The core of The Turtles consisted of vocalists Howard Kaylan and Mark Volman, who knew each other in high school. The band had their first hit with a cover of Bob Dylan’s “It Ain’t Me Babe,” which made #8 in 1965, when the two singers were only 18 years old:
Over the next year and a half, they released several singles and an album, never getting higher than #20 on the charts. In early 1967, though, a few months before the Summer of Love, they came up with their most popular song, written by Garry Bonner and Alan Gordon, the transcendental pop tune, “Happy Together”:
That video offers a hint of what Kaylan and Volman thought of their huge hit … it’s goofy in a Beatles/Monkees kind of way, as if the song in the background isn’t actually one of the finest pieces of pop music ever recorded. (Perhaps appropriately, when it hit #1, it replaced “Penny Lane.”)
They went back to Bonner and Gordon for their next single, “She’d Rather Be With Me,” which made it to #3.
The record company wanted more of the same, but Kaylan, Volman and the rest of The Turtles wanted to expand their horizons. Yes, their harmonies were angelic, and yes, their hits were pop classics, but it was the 60s, man! Kaylan told the story of what happened next on the liner notes to a later anthology. For once, the band wrote their own song, a parody of “Happy Together” that they were certain was so stupid, the record company would see the light and let the band try something new for a change.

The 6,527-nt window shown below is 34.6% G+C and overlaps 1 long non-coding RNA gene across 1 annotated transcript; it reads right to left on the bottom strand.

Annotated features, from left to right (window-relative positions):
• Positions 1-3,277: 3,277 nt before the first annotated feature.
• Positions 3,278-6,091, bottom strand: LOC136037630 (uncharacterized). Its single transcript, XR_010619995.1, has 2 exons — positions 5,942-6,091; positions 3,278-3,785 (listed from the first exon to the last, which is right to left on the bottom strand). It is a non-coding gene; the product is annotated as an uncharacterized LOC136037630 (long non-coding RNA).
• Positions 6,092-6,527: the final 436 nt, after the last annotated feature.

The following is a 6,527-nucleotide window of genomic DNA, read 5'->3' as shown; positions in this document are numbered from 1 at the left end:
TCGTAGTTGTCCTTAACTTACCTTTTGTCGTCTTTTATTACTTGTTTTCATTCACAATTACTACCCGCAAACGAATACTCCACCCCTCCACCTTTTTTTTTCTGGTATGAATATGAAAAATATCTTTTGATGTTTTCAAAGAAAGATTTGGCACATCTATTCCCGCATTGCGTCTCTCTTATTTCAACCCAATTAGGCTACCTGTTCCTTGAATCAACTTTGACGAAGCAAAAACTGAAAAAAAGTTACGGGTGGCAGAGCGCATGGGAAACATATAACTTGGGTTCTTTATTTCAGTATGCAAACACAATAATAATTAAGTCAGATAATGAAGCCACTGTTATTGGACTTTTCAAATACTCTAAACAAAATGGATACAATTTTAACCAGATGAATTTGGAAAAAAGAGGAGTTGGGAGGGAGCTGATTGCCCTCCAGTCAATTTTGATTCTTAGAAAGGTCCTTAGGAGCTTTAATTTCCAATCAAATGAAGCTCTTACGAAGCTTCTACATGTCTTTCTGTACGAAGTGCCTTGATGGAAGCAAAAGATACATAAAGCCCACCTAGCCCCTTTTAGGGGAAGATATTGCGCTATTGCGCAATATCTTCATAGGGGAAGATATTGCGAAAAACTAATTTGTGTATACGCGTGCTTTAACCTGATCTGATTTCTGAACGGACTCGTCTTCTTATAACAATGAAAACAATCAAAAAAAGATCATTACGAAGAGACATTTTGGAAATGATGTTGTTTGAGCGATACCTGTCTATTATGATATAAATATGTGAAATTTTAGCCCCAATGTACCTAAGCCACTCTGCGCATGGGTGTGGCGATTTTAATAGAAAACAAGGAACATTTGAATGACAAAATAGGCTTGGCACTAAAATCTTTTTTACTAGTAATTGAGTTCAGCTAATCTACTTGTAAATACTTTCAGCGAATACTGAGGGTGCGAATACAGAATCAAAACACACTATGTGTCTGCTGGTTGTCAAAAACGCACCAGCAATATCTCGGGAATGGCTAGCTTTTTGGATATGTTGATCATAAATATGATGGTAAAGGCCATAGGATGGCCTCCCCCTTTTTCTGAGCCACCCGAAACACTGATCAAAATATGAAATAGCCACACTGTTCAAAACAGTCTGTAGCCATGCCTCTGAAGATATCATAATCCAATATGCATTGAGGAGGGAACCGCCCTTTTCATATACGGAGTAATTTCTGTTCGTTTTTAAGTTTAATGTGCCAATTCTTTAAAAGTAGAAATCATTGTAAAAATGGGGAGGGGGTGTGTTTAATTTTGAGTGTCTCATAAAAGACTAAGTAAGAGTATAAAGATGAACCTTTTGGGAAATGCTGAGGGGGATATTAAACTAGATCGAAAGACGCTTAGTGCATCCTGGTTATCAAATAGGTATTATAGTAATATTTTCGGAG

The lyrics were bizarre, most notably in the chorus, which featured the only use of the term “et cetera” as a rhyme in recorded history:
Elenore, gee I think you're swell
And you really do me well
You're my pride and joy, et cetera
Elenore, can I take the time
To ask you to speak your mind
Tell me that you love me better
The musical accompaniment has its own quirks, with an early appearance by a MOOG synthesizer at the beginning of the second verse.
The band must have been pretty proud of their little prank. There was only one problem. Kaylan and Volman were pretty much incapable of making a bad pop song. The soaring vocals of the chorus help make “Elenore” the equal, if not the better, of “Happy Together.” The silliness of the lyrics actually works when you sing along … there is something positively liberating about singing “You’re my pride and joy, et cetera” at the top of your lungs. It’s an accidental gorgeous pop moment, and it made #6 on the charts. The Turtles never charted higher again the rest of their career. They were 21 years old.